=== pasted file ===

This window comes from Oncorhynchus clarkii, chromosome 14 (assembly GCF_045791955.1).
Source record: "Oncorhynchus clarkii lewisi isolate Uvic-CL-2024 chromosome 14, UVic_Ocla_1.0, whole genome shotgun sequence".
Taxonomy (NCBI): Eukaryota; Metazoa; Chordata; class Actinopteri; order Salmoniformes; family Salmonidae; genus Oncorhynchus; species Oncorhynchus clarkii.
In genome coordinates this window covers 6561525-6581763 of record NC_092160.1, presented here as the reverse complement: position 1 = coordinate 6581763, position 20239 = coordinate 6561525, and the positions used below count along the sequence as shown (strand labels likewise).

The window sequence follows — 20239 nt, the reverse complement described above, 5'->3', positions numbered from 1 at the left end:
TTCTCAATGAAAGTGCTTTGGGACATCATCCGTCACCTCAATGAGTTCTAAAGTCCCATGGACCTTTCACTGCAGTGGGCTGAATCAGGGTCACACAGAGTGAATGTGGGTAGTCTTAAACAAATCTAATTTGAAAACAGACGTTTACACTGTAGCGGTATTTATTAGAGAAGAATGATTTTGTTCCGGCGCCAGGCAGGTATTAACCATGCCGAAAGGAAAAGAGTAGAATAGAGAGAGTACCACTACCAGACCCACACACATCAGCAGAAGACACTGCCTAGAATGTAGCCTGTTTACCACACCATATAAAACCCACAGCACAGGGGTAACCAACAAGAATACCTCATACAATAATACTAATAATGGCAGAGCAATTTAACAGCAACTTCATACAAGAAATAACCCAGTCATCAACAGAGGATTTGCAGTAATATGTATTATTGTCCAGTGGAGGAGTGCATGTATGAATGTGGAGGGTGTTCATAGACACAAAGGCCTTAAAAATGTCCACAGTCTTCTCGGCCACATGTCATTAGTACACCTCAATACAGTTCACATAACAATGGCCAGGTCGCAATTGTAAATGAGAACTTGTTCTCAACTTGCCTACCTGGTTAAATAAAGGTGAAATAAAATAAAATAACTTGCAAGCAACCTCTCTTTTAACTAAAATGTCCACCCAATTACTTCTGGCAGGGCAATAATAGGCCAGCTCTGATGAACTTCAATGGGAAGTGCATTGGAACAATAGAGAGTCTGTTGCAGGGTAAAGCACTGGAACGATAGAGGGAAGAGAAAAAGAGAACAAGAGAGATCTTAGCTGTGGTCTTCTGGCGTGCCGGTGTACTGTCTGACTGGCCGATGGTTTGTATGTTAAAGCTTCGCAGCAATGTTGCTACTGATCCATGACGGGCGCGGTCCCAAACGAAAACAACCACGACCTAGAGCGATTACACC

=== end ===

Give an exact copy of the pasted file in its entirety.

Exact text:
This window comes from Oncorhynchus clarkii, chromosome 14 (assembly GCF_045791955.1).
Source record: "Oncorhynchus clarkii lewisi isolate Uvic-CL-2024 chromosome 14, UVic_Ocla_1.0, whole genome shotgun sequence".
Taxonomy (NCBI): Eukaryota; Metazoa; Chordata; class Actinopteri; order Salmoniformes; family Salmonidae; genus Oncorhynchus; species Oncorhynchus clarkii.
In genome coordinates this window covers 6561525-6581763 of record NC_092160.1, presented here as the reverse complement: position 1 = coordinate 6581763, position 20239 = coordinate 6561525, and the positions used below count along the sequence as shown (strand labels likewise).

The window sequence follows — 20239 nt, the reverse complement described above, 5'->3', positions numbered from 1 at the left end:
TTCTCAATGAAAGTGCTTTGGGACATCATCCGTCACCTCAATGAGTTCTAAAGTCCCATGGACCTTTCACTGCAGTGGGCTGAATCAGGGTCACACAGAGTGAATGTGGGTAGTCTTAAACAAATCTAATTTGAAAACAGACGTTTACACTGTAGCGGTATTTATTAGAGAAGAATGATTTTGTTCCGGCGCCAGGCAGGTATTAACCATGCCGAAAGGAAAAGAGTAGAATAGAGAGAGTACCACTACCAGACCCACACACATCAGCAGAAGACACTGCCTAGAATGTAGCCTGTTTACCACACCATATAAAACCCACAGCACAGGGGTAACCAACAAGAATACCTCATACAATAATACTAATAATGGCAGAGCAATTTAACAGCAACTTCATACAAGAAATAACCCAGTCATCAACAGAGGATTTGCAGTAATATGTATTATTGTCCAGTGGAGGAGTGCATGTATGAATGTGGAGGGTGTTCATAGACACAAAGGCCTTAAAAATGTCCACAGTCTTCTCGGCCACATGTCATTAGTACACCTCAATACAGTTCACATAACAATGGCCAGGTCGCAATTGTAAATGAGAACTTGTTCTCAACTTGCCTACCTGGTTAAATAAAGGTGAAATAAAATAAAATAACTTGCAAGCAACCTCTCTTTTAACTAAAATGTCCACCCAATTACTTCTGGCAGGGCAATAATAGGCCAGCTCTGATGAACTTCAATGGGAAGTGCATTGGAACAATAGAGAGTCTGTTGCAGGGTAAAGCACTGGAACGATAGAGGGAAGAGAAAAAGAGAACAAGAGAGATCTTAGCTGTGGTCTTCTGGCGTGCCGGTGTACTGTCTGACTGGCCGATGGTTTGTATGTTAAAGCTTCGCAGCAATGTTGCTACTGATCCATGACGGGCGCGGTCCCAAACGAAAACAACCACGACCTAGAGCGATTACACC